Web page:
In proximity to peace

June 29, 2022

By Nate Smelle

Sitting on a slab of rock, watching the sunset decorate the surface of Bay Lake with every colour in the rainbow. The relatively still waters serve as a Tibetan Buddhist Sand Mandala of sorts, reflecting all of nature’s evolving beauty in a flash of light, before vanishing into the wind.

Slipping into the water from the shadowy shoreline, a beaver adds its touch to the unfolding masterpiece, replacing the lake’s stillness with movement as it heads out for an evening swim. As the sun dips below the horizon, a pair of loons call out to one another, seeming to signal the coming darkness.

In the night’s fading light, I could still see the ripples in the water behind the beaver as it crossed the lake. Repositioning myself to get a better angle on the scene through my camera lens, I slipped on the rock and spooked the creature, which immediately slapped its tail on the surface and dove out of sight.

Appreciating the moment and how it couldn’t possibly be any more Canadian, I thought of how lucky I am to live in a place where I can immerse myself in such peaceful experiences so conveniently. As every newscast reminds us, for many people around the world do not have the privilege of living in proximity to peace.

Currently, there are five ongoing “major wars” being fought around the world. A so-called “major war” is considered to be an armed conflicts in which there have been 10,000 or more combat-related deaths in the past year. Since 1948, people in Myanmar have been living in a war zone. During this more than eight decade long conflict, they have watched as an estimated 150,000 to 210,000 of their family, friends, and neighbours have been killed.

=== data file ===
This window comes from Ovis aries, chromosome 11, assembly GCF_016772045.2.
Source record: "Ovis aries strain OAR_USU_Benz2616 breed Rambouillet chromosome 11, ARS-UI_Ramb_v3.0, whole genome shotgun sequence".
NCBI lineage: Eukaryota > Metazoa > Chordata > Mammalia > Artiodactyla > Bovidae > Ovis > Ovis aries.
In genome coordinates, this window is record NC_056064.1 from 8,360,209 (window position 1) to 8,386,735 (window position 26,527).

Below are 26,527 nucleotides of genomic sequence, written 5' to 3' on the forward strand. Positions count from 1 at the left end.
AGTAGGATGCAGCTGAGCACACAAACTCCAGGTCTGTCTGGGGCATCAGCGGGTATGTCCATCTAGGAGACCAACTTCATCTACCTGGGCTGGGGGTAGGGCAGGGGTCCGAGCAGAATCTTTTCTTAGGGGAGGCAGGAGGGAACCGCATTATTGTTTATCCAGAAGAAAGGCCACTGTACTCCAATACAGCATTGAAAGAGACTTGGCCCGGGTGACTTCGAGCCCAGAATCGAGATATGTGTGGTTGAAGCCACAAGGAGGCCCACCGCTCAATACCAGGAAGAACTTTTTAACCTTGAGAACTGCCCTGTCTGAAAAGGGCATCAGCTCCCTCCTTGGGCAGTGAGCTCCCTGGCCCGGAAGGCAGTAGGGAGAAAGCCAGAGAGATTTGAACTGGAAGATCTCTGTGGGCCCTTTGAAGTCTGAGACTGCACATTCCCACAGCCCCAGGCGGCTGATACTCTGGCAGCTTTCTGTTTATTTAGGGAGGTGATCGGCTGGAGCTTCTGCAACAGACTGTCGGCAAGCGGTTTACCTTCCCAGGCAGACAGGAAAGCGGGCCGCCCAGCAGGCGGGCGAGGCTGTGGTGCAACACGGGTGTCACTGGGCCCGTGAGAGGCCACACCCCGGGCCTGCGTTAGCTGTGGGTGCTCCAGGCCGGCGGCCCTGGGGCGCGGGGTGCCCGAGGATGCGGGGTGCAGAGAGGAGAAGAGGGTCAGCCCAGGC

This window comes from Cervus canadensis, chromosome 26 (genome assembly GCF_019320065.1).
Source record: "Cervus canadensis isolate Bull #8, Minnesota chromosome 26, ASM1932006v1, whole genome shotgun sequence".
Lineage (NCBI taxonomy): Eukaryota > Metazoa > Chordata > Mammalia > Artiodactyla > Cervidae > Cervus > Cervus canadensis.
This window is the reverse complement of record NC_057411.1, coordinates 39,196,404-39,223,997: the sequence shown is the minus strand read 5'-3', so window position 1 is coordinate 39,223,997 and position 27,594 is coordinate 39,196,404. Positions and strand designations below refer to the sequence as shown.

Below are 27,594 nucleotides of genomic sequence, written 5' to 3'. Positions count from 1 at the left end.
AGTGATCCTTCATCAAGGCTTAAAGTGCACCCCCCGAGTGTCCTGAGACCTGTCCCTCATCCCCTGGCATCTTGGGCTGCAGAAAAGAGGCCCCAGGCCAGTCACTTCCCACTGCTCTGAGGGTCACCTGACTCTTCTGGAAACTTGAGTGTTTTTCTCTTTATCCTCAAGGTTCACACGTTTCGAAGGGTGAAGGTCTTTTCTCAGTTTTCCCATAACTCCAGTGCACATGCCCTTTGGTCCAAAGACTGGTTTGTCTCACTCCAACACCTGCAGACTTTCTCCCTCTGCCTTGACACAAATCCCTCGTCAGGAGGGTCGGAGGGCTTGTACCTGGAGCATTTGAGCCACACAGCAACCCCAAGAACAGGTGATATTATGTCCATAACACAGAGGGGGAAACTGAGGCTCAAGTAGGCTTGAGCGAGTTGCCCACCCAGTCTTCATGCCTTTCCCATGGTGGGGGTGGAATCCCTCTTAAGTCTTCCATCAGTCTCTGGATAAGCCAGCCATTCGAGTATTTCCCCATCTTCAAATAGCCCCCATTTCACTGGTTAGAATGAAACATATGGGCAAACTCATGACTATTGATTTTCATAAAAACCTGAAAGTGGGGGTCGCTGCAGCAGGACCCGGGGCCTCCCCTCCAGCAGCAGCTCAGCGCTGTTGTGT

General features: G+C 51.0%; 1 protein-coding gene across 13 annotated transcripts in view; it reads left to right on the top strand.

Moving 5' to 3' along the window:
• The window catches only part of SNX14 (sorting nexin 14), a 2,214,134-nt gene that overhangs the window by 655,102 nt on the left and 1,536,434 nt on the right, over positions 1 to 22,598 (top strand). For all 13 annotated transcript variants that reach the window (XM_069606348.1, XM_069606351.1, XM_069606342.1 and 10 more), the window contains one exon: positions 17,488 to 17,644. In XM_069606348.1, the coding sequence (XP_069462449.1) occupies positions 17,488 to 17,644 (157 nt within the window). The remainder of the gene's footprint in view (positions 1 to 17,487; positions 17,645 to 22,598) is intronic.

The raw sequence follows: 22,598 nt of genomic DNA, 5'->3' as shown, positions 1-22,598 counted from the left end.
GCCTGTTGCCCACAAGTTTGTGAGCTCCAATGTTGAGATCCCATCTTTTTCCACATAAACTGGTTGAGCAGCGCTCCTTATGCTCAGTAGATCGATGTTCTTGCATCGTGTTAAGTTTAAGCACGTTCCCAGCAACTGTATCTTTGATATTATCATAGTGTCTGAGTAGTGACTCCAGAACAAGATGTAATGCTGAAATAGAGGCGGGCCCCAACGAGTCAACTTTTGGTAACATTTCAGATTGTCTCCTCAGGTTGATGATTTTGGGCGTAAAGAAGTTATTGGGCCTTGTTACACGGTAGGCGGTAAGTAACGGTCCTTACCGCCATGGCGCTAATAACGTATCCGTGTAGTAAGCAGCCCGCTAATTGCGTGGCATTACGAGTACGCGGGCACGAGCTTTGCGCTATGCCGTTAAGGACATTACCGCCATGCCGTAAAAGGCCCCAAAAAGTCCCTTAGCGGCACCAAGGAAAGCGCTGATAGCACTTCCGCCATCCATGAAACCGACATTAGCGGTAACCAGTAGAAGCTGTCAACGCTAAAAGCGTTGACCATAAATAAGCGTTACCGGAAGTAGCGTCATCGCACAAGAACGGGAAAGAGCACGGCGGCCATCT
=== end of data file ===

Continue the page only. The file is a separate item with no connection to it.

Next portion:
Another 1,450,000 to 2,084,468 people have been killed as a result of a series of wars waged in Afghanistan since 1978. The Yemeni Civil War that began in 2014 has stolen the lives of another 377,000 people. This past March, the Globe and Mail reported that the Tigray War being fought in Ethiopia, Eritrea, and Sudan since 2020 has killed up to half a million people from violence and starvation. Already in the short period of time since we began observing the Russo-Ukrainian War in our daily news last February, it is estimated that up to 85,000 people have been killed.

Imagine how each of the statistics above come with a name; a name that was given to them by their loved ones. For what reason were these individuals’ lives cut short? Who benefited from their deaths, and how did they profit?

Sure, war does put profits in a few folks pockets. However, as our history has repeatedly shown us, when we waste lives, time, and resources on violence, in the end we all lose.

So, now that we see war for what it is – a colossally catastrophic waste of time – how long will it take us to realize that this viciously self-perpetuating cycle of violence is counter productive to our survival?

Recently I learned of a group of activists in the Barry’s Bay area who have been working to bring Ukrainian refugees and families to Canada. For the past few months they have been raising funds and helping refugees find safety here in Cottage Country. Last Sunday, the group held another fundraising event at St. Mary’s Church in Wilno. For more information on the fundraising campaign; or to make a donation, contact Tetyana Moiseyeva at:; or (416) 460-6377. More information on their campaign for the Ukraine can also be found at

Peering out over the calm moonlit waters of Bay Lake, I couldn’t think of a better place for those escaping the horrors of a war zone to find peace than here.



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